...which matches the chairs reserved for the 2010 winner of the Nobel Peace Prize, Chinese dissident Liu Xiaobo, and his wife.

Photo: Reuters
The Nobel Committee recognized his participation in the 1989 demonstrations in Tiananmen Square in Beijing, where he urged student protestor to remain peaceful, and his continued non-violent struggle for human rights in China. Xiaobo is serving an 11-year sentence in China for subversion and was unable to be present to receive the award. The unclaimed award and document were left in an empty chair meant for Xiaobo. His wife’s chair is also vacant because she was placed under house arrest by the Chinese government. Nobel committee chairman Thorbjoern Jangland spoke at the ceremony: “Liu has only exercised his civil rights. He has not done anything wrong. He must be released.”




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28 comments:

George said...

An interesting post with great photos, Dutchbaby. I love the Nobel Peace Center, which my wife and I visited a few years ago. Quite an inspirational place!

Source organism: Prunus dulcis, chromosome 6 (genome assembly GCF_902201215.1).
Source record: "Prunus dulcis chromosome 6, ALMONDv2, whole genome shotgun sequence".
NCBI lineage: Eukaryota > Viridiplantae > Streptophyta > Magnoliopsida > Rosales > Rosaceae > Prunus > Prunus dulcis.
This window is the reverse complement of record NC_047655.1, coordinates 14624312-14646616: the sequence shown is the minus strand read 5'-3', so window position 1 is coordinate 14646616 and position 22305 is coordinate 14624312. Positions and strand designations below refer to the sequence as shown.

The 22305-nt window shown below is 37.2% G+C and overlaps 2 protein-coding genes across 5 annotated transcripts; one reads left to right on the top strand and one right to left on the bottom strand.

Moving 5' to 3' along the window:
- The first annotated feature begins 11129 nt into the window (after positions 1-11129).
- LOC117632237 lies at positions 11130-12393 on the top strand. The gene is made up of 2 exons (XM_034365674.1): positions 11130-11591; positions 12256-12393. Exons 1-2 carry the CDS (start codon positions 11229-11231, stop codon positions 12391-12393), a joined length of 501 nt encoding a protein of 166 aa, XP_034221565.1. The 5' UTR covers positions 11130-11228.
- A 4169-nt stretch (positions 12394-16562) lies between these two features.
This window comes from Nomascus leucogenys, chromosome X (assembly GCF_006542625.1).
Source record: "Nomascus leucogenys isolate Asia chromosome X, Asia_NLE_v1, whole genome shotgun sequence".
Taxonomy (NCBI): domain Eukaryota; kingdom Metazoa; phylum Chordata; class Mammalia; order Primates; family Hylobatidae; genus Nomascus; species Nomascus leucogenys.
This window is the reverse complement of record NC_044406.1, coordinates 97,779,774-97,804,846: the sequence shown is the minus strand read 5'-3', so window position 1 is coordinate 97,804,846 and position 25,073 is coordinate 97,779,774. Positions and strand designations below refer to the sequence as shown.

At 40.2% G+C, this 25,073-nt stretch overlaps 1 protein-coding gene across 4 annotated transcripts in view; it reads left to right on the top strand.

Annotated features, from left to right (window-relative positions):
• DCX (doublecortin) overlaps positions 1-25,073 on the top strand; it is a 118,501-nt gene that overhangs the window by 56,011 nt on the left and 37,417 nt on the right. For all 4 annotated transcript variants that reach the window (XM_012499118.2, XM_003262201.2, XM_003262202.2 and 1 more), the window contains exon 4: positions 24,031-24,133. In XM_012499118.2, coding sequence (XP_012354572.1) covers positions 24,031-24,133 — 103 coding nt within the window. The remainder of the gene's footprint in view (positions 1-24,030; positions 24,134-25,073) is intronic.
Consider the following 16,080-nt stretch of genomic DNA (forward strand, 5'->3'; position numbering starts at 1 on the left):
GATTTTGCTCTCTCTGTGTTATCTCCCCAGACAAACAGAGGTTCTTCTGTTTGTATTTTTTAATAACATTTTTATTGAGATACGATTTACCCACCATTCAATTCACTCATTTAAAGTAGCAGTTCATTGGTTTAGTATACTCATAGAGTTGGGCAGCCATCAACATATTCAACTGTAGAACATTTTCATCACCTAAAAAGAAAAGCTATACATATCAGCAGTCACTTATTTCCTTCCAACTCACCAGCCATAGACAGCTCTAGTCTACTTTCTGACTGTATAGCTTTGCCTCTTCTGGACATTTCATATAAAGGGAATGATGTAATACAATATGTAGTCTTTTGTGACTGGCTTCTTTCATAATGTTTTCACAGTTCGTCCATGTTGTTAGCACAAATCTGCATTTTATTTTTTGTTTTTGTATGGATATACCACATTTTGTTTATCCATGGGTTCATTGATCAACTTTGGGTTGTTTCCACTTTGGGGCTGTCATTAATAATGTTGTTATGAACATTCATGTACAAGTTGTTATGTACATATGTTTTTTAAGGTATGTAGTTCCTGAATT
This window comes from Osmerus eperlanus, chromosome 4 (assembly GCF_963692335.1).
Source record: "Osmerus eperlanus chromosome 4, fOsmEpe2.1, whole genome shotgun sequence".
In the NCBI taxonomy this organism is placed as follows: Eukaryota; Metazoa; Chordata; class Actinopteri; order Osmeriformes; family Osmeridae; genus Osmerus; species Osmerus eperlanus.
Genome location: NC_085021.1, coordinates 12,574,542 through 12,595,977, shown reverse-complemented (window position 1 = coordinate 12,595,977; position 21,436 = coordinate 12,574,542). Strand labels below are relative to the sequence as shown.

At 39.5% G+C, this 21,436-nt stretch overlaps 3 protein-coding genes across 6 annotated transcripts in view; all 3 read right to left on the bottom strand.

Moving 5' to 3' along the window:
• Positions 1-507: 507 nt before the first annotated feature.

lisa said...

Wonderful post, and great photographs.

Kala said...

Wonderful series of images and great commentary.

Ruth said...

Beautiful post. Seeing the photos of City Hall adds so much to what is in my head about Oslo and the Nobel prize. Now I can picture people entering that building when they go to the ceremony. The accoutrements, murals, furnishings, etc., are all so gorgeous. I am partial to Scandinavian art and color schemes, particularly the blue and white. (I'm a big Carl Larrson fan.) The Rolfsen mural is stunning, I just love the tessellations. You know, the reclining nude woman is very like Munch's painting of a mermaid, I don't know the name, but can be seen here.

Ginnie said...

I have tears in my eyes again, DB, in seeing especially the last video and the placement of the prize on the empty chair. I watched CNN Int'l often last week as this story played out. I pray the potential repercussions of this prize will not materialize!

Your images of Oslo brought back so many memories of my time there a few years ago. Astrid and I plan to be there this spring and will see it all again with new eyes. Oslo is such a 'must' city to visit!

Marilyn said...

I loved visiting here with you today. Beautiful building and surroundings. I would love to visit here in person someday. Thanks for sharing this, I didn't know it existed in all it's beauty.